From available research, IOD impacts on Indian rainfall are expected to continue over Northwestern parts of India and may extend till October/November, when IOD reaches peak activity. We expect that the current IOD will develop to be one of the strongest on record.
4. So what exactly can we expect if 2019 becomes one of the strongest IOD years of all time?
The dry spells over Indonesia, Australia and Singapore are strongly tied to the ongoing IOD. In fact, the Australian weather agency has been alerting Australians to adverse climate associated with IOD since early spring of this year. The weather agency of Singapore has, similarly, associated the dry spells over Singapore with IOD.
I mostly fear about the situation in East Africa, which is vulnerable even without an adverse climate event. We are talking about millions of people being displaced, emergence of Rift Valley fever and other flood related issues as experienced during the strong IOD of 2006. On the eastern Indian Ocean, forest fires over the Indonesian and Malaysian islands may be a severe problem in terms of increased CO2 emissions, threat to shipping in the region from visibility issues, and air-quality issues.
In the southern latitudes of the Indian peninsula, we may expect heavy rainfall over Sri Lanka during their Maha rains (September to December).
5. Since a strong IOD is a ten-year phenomenon, does it mean that during next year’s monsoon, India will not get assistance from IOD (especially if an El Niño develops later this year)?
IOD is an interannual phenomenon, like El Niño. Since we had a positive IOD event this year, it is unlikely that another positive IOD event will develop next year. The tendency is for a negative IOD event to develop. If this happens, the Indian monsoon will be adversely affected. El Niños tend to occur every 4 years. If indeed there was an El Niño event the past winter (2018/19), we don’t expect another one for the next few years.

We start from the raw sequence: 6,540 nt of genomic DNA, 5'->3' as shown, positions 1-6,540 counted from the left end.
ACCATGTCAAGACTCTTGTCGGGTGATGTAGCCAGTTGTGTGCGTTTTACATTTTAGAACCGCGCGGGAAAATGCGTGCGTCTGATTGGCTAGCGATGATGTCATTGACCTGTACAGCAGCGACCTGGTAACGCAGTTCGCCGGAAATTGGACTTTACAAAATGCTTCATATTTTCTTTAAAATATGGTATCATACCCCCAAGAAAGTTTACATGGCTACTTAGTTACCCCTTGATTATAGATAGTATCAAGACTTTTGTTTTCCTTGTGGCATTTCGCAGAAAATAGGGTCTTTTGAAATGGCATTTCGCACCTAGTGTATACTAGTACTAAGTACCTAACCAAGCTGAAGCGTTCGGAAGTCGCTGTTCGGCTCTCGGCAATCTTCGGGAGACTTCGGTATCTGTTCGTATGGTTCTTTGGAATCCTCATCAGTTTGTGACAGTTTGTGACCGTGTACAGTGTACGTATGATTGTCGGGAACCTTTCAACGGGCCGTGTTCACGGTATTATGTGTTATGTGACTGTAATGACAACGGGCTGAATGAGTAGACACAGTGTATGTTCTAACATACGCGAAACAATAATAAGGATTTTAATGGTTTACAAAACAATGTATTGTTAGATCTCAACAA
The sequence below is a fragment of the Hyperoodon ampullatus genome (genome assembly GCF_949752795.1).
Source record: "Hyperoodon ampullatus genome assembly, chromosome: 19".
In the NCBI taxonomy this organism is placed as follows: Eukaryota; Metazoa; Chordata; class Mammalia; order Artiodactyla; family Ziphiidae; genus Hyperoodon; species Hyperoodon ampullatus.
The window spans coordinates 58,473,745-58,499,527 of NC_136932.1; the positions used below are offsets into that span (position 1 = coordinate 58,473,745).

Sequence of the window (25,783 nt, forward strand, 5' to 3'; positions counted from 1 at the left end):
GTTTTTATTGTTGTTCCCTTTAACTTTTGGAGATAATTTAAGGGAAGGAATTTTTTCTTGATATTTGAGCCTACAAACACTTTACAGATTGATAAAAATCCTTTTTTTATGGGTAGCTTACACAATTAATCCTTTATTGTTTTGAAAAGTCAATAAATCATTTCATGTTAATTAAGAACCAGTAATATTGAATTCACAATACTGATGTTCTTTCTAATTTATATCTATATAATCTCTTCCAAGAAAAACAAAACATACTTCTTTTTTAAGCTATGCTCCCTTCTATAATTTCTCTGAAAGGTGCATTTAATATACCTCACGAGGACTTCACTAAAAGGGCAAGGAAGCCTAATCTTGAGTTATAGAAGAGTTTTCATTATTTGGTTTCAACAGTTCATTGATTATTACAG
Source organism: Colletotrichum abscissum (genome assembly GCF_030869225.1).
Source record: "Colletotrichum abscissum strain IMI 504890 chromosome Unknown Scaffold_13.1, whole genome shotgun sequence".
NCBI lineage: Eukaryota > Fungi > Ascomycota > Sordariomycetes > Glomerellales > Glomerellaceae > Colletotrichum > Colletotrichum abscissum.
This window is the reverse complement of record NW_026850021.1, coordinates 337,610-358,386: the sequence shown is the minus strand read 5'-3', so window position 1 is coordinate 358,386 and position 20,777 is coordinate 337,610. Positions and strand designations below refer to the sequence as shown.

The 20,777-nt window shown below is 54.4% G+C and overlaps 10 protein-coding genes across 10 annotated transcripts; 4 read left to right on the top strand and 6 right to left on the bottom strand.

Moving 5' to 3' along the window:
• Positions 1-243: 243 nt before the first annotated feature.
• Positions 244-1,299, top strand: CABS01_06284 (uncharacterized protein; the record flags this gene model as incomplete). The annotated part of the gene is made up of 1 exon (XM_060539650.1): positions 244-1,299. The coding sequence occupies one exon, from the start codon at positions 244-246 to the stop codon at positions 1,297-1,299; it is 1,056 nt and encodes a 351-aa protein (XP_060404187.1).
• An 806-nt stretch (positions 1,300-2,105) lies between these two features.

6. What are the gaps in scientists’ current understanding of IOD at this point?
Although many studies have tried to understand the impacts associated with IOD, there are not many looking at the physical mechanisms through which IOD may drive these impacts. Unless we understand these, it is difficult to judge whether a particular impact is really attributable to IOD, and not a statistical artefact of the analysis. While the mechanisms by which an IOD intensifies is reasonably understood, it is not very clear what mechanisms or conditions leads to the initial development of an IOD; the same may be said about El Niño as well. Further, it is not known why we have intense IOD events roughly every 10 years. These are questions I want to find answers to.
7. Is global warming likely to have an effect on IOD?
It is difficult to say. Climate models used in global warming projections have certain deficiencies in simulating the structure of IOD and its relation to ENSO. Thus the future changes of IOD in global warming projections are not yet very reliable, but models are continuously improving and we hope to get a better idea of how global warming will affect IOD in the near future.
Read More at https://weather.com/en-IN/india/monsoon/news/2019-09-16-2019-to-be-one-of-strongest-iod-years-on-record-expert